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Surfrider issues its Beach Cleanup Report with record-breaking findings

By Jake Howard

Earlier this summer, San Clemente-based Surfrider Foundation released its 2021 Beach Cleanup Report, and the results were record-breaking.

It was the third time the environmental organization has released such a report, and last year it officially supported 1,230 cleanups around the United States, with 573 of them taking place in California.

“As the U.S. began to reopen in 2021 due to the COVID-19 pandemic guidance, our communities worked to navigate the realities of the new landscape,” Surfrider’s Jennifer Hart said. “With opportunities to attend in-person cleanups and continue to host solo cleanups, we were able to engage people on every level.”

Surfrider has had a longtime goal of topping 1,000 cleanups around the country, and by hosting more than 1,200 in 2022, it broke its own record. It also nearly doubled the number of volunteers who participated, as well as the total weight of trash collected during the cleanups.

All told, 15,864 volunteers helped remove more than a half-million pieces of trash from U.S. beaches weighing nearly a collective 170,000 pounds.

By a large majority, the item most commonly picked up at the Surfrider beach cleanups was cigarette butts. The report indicates that 136,736 cigarette butts were removed from U.S. beaches, while coming in a distant second were small plastic fragments, with 67,729 pieces of waste removed.

Other items making the top 10 were food wrappers, rope, plastic bottle caps and plastic straws.

“From reigniting the sense of togetherness through new in-person events, to incredible multi-state grant opportunities to expand plastic pollution reduction work, the beach cleanup program provided a channel for activists to come together and join forces to leave special places better than how we found them,” Hart said.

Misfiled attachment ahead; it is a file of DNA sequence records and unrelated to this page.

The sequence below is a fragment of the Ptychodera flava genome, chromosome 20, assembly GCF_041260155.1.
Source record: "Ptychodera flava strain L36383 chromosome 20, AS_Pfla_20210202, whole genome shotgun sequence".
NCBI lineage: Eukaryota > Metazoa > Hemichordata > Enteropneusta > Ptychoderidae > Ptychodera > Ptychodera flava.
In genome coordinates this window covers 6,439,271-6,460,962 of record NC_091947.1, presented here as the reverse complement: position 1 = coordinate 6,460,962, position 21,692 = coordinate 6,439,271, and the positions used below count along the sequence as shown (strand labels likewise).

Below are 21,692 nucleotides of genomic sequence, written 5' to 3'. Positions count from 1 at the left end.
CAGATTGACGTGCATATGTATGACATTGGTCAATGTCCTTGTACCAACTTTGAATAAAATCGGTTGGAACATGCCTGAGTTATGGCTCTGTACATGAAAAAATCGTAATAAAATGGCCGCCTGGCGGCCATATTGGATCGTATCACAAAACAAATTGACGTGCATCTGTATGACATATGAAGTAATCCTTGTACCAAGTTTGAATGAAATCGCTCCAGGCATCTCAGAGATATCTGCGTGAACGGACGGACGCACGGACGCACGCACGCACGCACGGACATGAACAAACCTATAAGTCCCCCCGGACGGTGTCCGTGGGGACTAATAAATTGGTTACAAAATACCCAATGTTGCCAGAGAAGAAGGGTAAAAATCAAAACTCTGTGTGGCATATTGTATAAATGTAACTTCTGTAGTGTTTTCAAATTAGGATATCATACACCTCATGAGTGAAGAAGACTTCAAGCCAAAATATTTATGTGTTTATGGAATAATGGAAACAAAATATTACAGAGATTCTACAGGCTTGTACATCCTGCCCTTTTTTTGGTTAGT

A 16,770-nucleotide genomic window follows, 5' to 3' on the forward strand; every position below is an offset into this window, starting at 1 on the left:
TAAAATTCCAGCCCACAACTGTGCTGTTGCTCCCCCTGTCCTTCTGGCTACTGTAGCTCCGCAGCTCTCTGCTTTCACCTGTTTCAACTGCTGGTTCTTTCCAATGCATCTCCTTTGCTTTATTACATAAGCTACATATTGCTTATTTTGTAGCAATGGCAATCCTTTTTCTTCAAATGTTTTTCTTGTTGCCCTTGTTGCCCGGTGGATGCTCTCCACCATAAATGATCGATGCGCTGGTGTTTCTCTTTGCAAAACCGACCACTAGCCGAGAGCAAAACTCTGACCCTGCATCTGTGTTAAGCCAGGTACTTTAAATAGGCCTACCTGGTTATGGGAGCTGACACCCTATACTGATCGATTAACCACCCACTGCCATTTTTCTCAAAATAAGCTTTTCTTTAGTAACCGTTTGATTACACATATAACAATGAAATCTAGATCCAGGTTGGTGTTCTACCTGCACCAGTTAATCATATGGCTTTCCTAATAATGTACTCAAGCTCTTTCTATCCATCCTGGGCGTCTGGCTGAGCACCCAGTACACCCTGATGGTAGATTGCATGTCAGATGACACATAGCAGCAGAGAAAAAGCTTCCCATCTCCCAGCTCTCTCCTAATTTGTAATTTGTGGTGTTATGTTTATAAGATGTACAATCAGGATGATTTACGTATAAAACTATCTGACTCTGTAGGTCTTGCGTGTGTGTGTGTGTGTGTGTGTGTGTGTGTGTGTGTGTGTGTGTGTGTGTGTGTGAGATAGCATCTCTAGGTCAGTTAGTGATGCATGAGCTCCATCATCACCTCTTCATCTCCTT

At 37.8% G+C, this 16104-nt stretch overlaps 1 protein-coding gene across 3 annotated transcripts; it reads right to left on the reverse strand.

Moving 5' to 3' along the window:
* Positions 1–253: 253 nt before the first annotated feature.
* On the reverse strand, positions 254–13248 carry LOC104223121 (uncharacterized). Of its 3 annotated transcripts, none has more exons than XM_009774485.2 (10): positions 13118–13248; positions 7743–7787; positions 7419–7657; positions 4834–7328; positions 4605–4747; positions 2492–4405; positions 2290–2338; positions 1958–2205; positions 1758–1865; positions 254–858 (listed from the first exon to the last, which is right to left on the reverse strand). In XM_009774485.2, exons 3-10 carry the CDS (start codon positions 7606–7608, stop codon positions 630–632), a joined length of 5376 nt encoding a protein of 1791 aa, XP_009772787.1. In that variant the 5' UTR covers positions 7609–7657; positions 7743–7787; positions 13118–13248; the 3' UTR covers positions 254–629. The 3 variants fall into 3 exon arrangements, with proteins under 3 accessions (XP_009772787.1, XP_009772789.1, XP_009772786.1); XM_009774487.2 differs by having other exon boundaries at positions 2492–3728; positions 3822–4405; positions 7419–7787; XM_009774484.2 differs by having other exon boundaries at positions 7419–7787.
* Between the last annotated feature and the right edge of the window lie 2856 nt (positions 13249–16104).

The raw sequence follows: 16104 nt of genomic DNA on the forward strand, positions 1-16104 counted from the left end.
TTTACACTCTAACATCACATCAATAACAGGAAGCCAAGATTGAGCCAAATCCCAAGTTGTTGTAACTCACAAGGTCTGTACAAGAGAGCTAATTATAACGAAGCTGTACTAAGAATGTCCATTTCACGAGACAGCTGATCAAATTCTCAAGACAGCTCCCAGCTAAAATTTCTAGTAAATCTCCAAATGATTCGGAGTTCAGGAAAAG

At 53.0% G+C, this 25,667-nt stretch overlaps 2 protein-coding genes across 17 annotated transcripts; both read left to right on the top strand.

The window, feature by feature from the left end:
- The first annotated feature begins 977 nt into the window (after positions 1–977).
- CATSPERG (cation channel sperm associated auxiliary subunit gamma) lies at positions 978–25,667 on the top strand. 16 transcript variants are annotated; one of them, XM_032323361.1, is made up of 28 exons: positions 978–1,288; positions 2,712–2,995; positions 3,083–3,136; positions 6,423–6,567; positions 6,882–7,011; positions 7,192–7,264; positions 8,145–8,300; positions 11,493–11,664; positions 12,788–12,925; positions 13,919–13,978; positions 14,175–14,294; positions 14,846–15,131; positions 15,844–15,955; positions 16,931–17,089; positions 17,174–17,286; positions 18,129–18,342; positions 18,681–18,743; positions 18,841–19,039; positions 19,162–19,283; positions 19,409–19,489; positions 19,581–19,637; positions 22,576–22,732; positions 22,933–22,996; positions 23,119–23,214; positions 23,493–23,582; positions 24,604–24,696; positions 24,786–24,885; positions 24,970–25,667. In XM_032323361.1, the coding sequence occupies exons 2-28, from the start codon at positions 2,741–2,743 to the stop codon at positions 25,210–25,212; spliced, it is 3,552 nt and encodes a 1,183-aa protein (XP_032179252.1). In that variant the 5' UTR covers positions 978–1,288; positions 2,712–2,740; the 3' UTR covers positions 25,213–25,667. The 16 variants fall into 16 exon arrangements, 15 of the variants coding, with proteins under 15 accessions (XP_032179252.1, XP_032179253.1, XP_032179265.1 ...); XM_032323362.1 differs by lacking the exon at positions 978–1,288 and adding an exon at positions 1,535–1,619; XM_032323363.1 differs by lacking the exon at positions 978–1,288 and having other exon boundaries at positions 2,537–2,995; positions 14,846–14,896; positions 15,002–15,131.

As these beach cleanups get studied and analyzed, one thing that Surfrider has noticed is the prevalence of balloon pollution. Next to cigarette butts, mylar balloons are a personal pet peeve of mine.

I see them on the beach and in the water fairly regularly, and it’s infuriating. The mylar balloons don’t break down and wreak serious havoc on marine life. Surfrider has gone so far as to create a Balloon Policy Toolkit to help with developing laws and regulations that make sense.

“Balloon pollution is harmful to humans, wildlife and the planet, and just within the last six years, nearly 9,000 balloons have been collected during Surfrider beach cleanups,” Hart said.

Perhaps surprisingly, balloons are big business. A report issued by Orbis Research noted that balloon sales worldwide are expected to top $877 million by 2025. Sales in the U.S. are on the up and up, with more than $132 million in 2018. In 1990, California enacted the Balloon Law to help regulate the sale of balloons.

“Most people realize we shouldn’t litter—that’s what balloon releases are, just litter. Just another wasteful single-use product,” Danielle Vosburgh, co-founder of Balloons Blow, told

Surfrider’s Beach Cleanup Report is compiled not to shame certain industries, but rather highlight the pollution problems U.S. beaches are facing to hopefully create solutions that work for everyone.

“By collecting data during cleanups, we can get detailed information about top littered items and use this data to influence policies at local, state and national levels,” Hart said.

In a conversation with The Surfer’s Journal’s Steve Pezman some years ago, he explained how if every surfer picked up a few pieces of trash after they were done surfing, the beaches would be happier places—and cleaner. It doesn’t take much time, and as the old adage goes, many hands make less work.

As Surfrider has proved with its report, we all have a role to play, and we can all make an impact.

Jake Howard is local surfer and freelance writer who lives in San Clemente. A former editor at Surfer Magazine, The Surfer’s Journal and ESPN, today he writes for a number of publications, including Picket Fence Media, Surfline and the World Surf League. He also works with philanthropic organizations such as the Surfing Heritage and Culture Center and the Positive Vibe Warriors Foundation.

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